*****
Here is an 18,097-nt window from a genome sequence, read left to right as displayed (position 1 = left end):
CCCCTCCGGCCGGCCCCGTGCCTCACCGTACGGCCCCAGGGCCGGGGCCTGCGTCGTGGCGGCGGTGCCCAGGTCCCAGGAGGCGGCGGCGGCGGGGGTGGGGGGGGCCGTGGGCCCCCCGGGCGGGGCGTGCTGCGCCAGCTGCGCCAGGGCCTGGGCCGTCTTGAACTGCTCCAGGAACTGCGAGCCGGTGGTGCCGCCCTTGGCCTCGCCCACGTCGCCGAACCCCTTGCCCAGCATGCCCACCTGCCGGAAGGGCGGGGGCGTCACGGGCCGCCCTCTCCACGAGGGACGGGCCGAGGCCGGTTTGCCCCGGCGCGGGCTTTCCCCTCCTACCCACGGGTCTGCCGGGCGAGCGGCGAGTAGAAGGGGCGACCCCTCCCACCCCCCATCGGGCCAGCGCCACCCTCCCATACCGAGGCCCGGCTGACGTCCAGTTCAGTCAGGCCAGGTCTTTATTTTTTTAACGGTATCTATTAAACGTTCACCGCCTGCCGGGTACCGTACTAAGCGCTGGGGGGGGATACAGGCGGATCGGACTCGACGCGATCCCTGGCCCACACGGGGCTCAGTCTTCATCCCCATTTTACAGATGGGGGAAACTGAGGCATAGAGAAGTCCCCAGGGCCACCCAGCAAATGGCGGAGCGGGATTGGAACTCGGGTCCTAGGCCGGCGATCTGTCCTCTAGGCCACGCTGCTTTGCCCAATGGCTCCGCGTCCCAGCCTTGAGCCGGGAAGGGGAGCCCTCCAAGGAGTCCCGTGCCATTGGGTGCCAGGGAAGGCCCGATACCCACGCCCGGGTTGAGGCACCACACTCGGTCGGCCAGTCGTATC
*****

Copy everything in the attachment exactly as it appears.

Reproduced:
Here is an 18,097-nt window from a genome sequence, read left to right as displayed (position 1 = left end):
CCCCTCCGGCCGGCCCCGTGCCTCACCGTACGGCCCCAGGGCCGGGGCCTGCGTCGTGGCGGCGGTGCCCAGGTCCCAGGAGGCGGCGGCGGCGGGGGTGGGGGGGGCCGTGGGCCCCCCGGGCGGGGCGTGCTGCGCCAGCTGCGCCAGGGCCTGGGCCGTCTTGAACTGCTCCAGGAACTGCGAGCCGGTGGTGCCGCCCTTGGCCTCGCCCACGTCGCCGAACCCCTTGCCCAGCATGCCCACCTGCCGGAAGGGCGGGGGCGTCACGGGCCGCCCTCTCCACGAGGGACGGGCCGAGGCCGGTTTGCCCCGGCGCGGGCTTTCCCCTCCTACCCACGGGTCTGCCGGGCGAGCGGCGAGTAGAAGGGGCGACCCCTCCCACCCCCCATCGGGCCAGCGCCACCCTCCCATACCGAGGCCCGGCTGACGTCCAGTTCAGTCAGGCCAGGTCTTTATTTTTTTAACGGTATCTATTAAACGTTCACCGCCTGCCGGGTACCGTACTAAGCGCTGGGGGGGGATACAGGCGGATCGGACTCGACGCGATCCCTGGCCCACACGGGGCTCAGTCTTCATCCCCATTTTACAGATGGGGGAAACTGAGGCATAGAGAAGTCCCCAGGGCCACCCAGCAAATGGCGGAGCGGGATTGGAACTCGGGTCCTAGGCCGGCGATCTGTCCTCTAGGCCACGCTGCTTTGCCCAATGGCTCCGCGTCCCAGCCTTGAGCCGGGAAGGGGAGCCCTCCAAGGAGTCCCGTGCCATTGGGTGCCAGGGAAGGCCCGATACCCACGCCCGGGTTGAGGCACCACACTCGGTCGGCCAGTCGTATC